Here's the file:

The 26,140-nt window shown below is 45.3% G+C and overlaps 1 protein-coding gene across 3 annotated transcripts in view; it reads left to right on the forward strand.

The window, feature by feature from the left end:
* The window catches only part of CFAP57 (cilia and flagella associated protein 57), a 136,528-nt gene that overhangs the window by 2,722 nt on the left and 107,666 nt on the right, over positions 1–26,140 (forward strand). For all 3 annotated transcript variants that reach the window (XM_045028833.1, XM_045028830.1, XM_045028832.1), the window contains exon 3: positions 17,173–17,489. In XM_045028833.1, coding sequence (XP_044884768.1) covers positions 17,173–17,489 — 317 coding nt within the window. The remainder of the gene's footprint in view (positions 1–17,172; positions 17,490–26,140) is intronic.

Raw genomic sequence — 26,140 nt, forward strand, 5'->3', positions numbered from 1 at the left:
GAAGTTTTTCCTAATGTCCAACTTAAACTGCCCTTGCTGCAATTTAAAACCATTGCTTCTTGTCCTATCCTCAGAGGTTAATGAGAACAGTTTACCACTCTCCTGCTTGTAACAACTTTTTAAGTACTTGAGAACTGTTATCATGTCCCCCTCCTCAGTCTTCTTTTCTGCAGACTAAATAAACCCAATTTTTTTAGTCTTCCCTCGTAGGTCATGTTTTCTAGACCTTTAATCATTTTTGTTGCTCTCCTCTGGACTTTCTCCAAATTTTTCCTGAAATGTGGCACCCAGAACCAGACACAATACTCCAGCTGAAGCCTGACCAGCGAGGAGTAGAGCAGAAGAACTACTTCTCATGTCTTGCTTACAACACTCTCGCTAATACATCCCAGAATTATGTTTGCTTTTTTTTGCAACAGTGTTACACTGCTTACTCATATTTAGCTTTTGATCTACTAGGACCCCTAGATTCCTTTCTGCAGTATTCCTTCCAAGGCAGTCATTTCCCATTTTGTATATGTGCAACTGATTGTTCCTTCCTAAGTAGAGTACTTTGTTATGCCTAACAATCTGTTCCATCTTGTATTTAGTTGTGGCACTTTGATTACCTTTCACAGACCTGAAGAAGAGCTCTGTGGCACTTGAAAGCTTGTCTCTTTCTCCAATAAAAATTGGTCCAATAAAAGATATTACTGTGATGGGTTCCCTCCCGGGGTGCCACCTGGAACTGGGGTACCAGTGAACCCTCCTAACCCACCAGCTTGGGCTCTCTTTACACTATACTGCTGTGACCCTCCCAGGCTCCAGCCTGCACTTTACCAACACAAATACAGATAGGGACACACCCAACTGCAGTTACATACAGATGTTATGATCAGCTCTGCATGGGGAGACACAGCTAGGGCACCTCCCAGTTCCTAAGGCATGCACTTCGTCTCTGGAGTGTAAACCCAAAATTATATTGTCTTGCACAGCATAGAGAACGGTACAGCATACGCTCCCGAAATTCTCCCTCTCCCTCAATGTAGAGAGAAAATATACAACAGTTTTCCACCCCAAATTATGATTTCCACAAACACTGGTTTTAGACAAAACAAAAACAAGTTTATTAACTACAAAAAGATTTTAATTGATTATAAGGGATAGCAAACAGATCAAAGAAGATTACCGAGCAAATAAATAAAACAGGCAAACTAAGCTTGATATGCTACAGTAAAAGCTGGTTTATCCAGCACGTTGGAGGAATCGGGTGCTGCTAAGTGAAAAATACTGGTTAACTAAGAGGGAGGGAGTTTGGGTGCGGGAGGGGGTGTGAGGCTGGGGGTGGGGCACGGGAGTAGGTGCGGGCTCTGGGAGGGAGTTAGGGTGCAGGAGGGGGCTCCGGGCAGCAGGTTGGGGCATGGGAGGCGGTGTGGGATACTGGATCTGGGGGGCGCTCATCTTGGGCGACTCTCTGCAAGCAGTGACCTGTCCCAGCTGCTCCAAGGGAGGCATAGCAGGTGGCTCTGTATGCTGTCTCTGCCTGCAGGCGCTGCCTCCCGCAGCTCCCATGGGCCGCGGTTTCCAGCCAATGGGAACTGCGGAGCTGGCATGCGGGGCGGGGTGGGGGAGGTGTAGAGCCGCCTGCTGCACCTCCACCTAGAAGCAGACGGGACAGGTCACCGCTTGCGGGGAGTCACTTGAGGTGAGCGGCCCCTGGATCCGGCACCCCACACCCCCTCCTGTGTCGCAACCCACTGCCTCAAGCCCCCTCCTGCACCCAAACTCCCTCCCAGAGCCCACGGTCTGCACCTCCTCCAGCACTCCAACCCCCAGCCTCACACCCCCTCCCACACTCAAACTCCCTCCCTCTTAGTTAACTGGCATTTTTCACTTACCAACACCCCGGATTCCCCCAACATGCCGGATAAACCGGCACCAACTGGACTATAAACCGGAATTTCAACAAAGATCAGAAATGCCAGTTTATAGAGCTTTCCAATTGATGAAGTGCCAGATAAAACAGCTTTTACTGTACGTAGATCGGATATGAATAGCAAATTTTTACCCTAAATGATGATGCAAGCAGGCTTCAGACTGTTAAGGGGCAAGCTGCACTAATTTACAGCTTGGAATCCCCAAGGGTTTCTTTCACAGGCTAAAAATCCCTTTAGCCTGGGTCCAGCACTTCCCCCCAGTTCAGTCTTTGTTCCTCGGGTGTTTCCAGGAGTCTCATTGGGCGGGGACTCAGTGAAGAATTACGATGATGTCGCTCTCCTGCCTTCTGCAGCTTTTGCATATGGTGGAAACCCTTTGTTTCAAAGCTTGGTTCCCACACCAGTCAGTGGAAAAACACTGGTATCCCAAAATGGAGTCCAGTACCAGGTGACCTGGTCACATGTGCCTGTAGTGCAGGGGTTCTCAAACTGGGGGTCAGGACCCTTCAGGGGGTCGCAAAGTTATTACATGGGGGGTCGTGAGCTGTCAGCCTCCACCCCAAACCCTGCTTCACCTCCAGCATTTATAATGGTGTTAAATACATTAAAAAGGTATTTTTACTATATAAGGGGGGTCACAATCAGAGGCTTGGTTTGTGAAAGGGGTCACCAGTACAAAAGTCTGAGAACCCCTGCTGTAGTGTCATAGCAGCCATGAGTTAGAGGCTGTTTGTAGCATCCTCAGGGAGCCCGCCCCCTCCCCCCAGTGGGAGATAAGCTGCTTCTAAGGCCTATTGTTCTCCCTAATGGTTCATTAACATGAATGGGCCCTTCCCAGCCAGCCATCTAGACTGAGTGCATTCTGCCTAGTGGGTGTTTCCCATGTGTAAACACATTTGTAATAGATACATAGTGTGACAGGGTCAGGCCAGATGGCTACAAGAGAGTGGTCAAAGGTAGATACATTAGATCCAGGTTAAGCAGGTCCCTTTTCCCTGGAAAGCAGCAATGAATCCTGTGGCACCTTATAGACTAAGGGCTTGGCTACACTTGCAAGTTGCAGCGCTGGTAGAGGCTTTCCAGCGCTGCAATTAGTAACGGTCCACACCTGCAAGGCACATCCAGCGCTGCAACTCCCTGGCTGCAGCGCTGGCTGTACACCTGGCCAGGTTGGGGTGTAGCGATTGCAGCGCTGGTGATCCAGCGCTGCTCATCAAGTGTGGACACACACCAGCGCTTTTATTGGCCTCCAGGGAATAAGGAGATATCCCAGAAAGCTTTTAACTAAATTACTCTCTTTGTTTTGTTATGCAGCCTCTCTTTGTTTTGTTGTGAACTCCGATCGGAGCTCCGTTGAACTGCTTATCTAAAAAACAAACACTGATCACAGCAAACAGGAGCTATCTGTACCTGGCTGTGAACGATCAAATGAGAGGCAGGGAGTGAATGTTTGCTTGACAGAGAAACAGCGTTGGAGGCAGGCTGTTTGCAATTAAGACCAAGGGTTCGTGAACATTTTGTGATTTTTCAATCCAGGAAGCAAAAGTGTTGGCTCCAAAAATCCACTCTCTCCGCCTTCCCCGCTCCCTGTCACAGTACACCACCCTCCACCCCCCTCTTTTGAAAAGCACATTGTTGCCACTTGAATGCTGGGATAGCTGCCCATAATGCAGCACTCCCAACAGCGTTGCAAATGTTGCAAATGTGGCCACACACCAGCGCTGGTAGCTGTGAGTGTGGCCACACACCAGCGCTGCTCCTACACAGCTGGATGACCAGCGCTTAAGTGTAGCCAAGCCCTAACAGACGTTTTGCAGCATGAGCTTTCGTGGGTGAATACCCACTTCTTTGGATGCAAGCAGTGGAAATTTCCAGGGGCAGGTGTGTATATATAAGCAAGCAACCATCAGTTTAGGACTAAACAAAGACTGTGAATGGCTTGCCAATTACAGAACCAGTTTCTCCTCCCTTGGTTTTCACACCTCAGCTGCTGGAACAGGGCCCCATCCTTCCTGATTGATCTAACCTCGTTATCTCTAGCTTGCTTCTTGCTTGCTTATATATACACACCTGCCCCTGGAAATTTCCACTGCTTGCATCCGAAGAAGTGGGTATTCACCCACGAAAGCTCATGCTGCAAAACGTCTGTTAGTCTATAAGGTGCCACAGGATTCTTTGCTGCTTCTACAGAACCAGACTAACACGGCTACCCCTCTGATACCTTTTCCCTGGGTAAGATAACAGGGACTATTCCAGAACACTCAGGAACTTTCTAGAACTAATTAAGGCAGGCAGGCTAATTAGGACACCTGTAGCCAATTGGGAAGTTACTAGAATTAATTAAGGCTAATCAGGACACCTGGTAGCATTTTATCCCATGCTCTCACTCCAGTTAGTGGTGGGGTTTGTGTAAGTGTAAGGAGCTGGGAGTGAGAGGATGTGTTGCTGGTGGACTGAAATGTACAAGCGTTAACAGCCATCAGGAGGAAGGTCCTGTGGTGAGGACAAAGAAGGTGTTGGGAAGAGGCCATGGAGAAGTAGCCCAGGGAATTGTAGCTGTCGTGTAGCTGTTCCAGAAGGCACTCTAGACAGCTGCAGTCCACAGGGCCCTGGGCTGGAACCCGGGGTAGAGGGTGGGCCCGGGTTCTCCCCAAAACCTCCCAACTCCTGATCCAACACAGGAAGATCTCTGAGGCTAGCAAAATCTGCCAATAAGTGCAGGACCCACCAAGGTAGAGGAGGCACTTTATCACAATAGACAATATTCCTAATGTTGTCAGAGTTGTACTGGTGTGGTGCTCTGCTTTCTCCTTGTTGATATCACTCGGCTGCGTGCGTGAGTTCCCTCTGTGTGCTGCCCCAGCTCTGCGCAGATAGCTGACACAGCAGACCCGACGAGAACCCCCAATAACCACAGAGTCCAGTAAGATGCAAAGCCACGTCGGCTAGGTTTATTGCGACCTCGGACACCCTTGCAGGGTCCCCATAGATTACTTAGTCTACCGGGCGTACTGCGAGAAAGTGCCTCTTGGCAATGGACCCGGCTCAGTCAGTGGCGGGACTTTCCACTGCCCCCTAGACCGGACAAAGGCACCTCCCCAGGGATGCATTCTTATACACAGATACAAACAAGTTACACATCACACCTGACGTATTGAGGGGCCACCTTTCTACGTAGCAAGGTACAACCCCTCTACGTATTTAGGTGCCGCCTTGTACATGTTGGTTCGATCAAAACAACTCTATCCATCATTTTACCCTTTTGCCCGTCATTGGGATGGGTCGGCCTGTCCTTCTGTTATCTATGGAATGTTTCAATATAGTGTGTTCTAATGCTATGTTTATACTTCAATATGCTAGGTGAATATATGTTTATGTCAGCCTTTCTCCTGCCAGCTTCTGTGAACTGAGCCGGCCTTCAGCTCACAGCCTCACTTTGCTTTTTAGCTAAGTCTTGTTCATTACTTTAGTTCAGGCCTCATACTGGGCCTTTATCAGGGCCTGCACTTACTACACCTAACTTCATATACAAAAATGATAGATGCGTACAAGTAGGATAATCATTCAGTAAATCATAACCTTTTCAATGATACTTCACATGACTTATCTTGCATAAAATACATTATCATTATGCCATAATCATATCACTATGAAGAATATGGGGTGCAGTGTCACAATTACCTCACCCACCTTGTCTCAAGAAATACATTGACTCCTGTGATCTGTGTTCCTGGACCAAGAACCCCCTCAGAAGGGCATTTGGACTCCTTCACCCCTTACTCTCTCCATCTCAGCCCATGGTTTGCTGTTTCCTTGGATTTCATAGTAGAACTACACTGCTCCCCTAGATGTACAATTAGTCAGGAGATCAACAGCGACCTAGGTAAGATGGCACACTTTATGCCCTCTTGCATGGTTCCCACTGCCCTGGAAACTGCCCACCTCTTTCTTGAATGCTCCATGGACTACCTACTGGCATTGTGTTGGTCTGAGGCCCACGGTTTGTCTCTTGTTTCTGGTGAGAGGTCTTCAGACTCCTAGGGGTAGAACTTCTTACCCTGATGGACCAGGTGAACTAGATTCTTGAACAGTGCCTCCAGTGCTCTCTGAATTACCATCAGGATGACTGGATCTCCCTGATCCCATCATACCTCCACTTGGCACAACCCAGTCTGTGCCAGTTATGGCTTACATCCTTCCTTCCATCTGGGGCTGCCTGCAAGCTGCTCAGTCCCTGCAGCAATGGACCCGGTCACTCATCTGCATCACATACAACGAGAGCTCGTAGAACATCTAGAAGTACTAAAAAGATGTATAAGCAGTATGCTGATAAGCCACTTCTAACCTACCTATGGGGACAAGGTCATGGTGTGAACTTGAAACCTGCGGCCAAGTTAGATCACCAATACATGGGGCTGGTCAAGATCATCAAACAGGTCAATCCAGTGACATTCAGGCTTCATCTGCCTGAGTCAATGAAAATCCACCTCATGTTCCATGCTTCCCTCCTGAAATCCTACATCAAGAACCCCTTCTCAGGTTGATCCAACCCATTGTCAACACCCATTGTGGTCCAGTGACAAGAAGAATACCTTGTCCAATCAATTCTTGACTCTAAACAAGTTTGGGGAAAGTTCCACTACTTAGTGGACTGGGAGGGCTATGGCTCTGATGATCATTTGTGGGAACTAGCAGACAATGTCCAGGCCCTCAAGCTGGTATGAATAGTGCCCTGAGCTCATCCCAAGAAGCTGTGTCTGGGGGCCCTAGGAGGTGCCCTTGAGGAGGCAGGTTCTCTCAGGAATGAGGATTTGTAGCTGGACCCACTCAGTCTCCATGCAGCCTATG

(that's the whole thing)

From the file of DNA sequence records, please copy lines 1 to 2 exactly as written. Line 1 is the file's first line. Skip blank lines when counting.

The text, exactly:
The 26,140-nt window shown below is 45.3% G+C and overlaps 1 protein-coding gene across 3 annotated transcripts in view; it reads left to right on the forward strand.

The window, feature by feature from the left end: